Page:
How to attract new patients

July 23, 2018
Adam Smith
Adam Smith

Adam Smith got his start in the dental industry working for a company called Dental Intel. He was their first data analyst and worked with hundreds of dentists in his time there. He loved analyzing and problem solving with the dentists he was able to interact with. He bought into Oxford Dental Care and parted ways with Dental Intel, although Oxford Dental Care still uses them.

When the market is already saturated, how do you make your practice stand out?

I recently had the opportunity to sit down with a good friend of mine, Dr. Kyle Triggs, a dentist in Anchorage, Alaska. I met Dr. Triggs several years ago when I was working for a company called Dental Intel.

Because of what Dental Intel does, I had the opportunity to analyze a lot of the statistics for Dr. Triggs' practice and I was always impressed by success that his practice was seeing. When I started interviewing dentists about their growth strategies, he was on my list of people who I wanted to interview.

Related article: One simple way to build patient loyalty

Just for a bit of context, if you are bidding on the most commonly searched keywords in the Anchorage market, you can expect to pay more than double what you would pay in Los Angeles. This means that people are investing thousands of dollars per month to attract new patients.

Dr. Triggs, you have been practicing for more than 30 years now. How have things changed in the time that you have been running your practice in Anchorage?

Things have changed tremendously. I was one of the first few dentists in Anchorage, so new patients were not hard to come by. Running a successful dental practice required no marketing. As long as you did good work and were a good people person, you pretty much had it made in the shade.

That all changed starting about 15 years ago. Dentists came flooding into the Anchorage market along with several corporate chains. They started marketing very heavily and we were required to adapt quickly.

So what did you do to adapt then, and is that what you have continued to do?

When the market started changing, everyone started running mailers on a regular basis. I would personally get two or three mailers per week at my house. I knew I needed to do something, but I felt like I would be a needle in a haystack if I just jumped on board with the mailers.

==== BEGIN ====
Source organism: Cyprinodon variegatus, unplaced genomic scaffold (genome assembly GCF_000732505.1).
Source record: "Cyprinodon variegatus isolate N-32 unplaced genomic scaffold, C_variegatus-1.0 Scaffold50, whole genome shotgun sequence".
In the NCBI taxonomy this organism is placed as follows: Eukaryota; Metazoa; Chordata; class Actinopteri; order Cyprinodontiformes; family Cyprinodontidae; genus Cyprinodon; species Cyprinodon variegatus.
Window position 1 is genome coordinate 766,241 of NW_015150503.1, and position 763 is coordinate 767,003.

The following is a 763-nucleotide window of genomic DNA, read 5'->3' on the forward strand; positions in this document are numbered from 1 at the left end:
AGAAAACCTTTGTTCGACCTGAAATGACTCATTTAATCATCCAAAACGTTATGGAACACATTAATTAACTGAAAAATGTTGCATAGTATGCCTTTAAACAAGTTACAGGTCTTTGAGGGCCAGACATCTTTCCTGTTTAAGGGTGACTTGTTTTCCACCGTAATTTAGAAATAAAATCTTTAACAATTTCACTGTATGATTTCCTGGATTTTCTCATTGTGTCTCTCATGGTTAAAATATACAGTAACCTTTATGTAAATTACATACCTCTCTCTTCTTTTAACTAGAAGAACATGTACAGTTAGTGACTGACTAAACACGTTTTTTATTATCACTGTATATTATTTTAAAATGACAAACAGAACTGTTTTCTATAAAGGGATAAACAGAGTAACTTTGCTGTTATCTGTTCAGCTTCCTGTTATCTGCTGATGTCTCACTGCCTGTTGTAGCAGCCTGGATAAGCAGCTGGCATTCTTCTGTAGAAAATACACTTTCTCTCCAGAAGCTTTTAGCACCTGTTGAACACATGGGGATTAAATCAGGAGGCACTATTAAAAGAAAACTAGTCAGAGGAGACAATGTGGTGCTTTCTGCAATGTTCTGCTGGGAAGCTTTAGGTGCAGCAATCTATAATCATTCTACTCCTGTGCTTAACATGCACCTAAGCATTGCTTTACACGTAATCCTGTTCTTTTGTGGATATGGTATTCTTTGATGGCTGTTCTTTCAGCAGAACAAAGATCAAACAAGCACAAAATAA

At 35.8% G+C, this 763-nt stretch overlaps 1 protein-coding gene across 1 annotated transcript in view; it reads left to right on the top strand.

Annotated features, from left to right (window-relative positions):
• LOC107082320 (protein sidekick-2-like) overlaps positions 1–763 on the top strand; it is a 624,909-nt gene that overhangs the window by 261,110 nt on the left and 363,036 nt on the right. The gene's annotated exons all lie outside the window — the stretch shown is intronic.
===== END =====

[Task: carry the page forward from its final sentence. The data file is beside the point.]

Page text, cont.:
Related article: How do your dental marketing habits compare to other practices?

Our office decided that our focus would be on internal marketing. We had a very loyal patient base, and we decided to take a two-pronged approach to growth. First, we would provide the best patient experience that we could possibly provide, and second, we would let people know that we would appreciate referrals. This is still our main approach for new patient acquisition to this day.

I understand what you are saying, but this doesn't seem all that different from what a lot of other dentists try to do. It was obviously successful for you, so how did you do it?

You are right. This isn't a whole lot different than what other dentists try to do. In fact, it is not even a whole lot different than what our office was already trying to do, but we did it a little bit differently.

 

First, we hired an outside consultant, Gary Takacs, to come in and evaluate our patient experience. Sometimes we think we know what our patients want, and we typically feel like we are giving that to them, but hiring someone external to evaluate your process can be a game changer.

Gary came in and flipped my world upside down. He brought so many things to my attention that I never would have noticed on my own. We started implementing those things and the patients reacted in a very positive way. We learned to communicate the value of everything that we were doing. When a patient feels like they receive value for their entire visit to your office, referrals start to come naturally.

So you learned how to communicate value and the patients just naturally started referring?

Yes, but that is not the whole story. Patients did start to refer without us asking, but we also fine tuned the process of asking for referrals.

One of the things that we hypothesized when we were trying to figure out how to grow in a saturated market was that people were willing to refer their friends and family, but that they either didn't know that we wanted referrals, or they forgot because we did not remind them.

Related article: How to fail (and succeed) at marketing

When you communicate a lot of value, you get compliments about your practice. We decided to piggy back off of every compliment that we received in order to ask for referrals. If someone said, "wow, that was a lot less painless than I was expecting", I would automatically piggy back on that with, "I'm so glad to hear that! I try really hard to make dentistry as painless as possible, it makes me so happy when people notice! If you have any friends or family members that are looking for a good dentist we would love to take care of them as well!"

I will be honest that this was hard to do at first, but I really meant it, and as I got more and more comfortable saying things like that patients responded very positively.

Ok, so let me summarize this to see if I got the whole picture. First, hire an outsider to analyze your patient experience. Second, improve the experience and communicate value. Third, proactively ask for referrals when someone pays you a compliment.

Yes, that process has been one of the major keys to our success. I would note that it should be an outsider with experience in either the dental industry or customer service, or both preferably.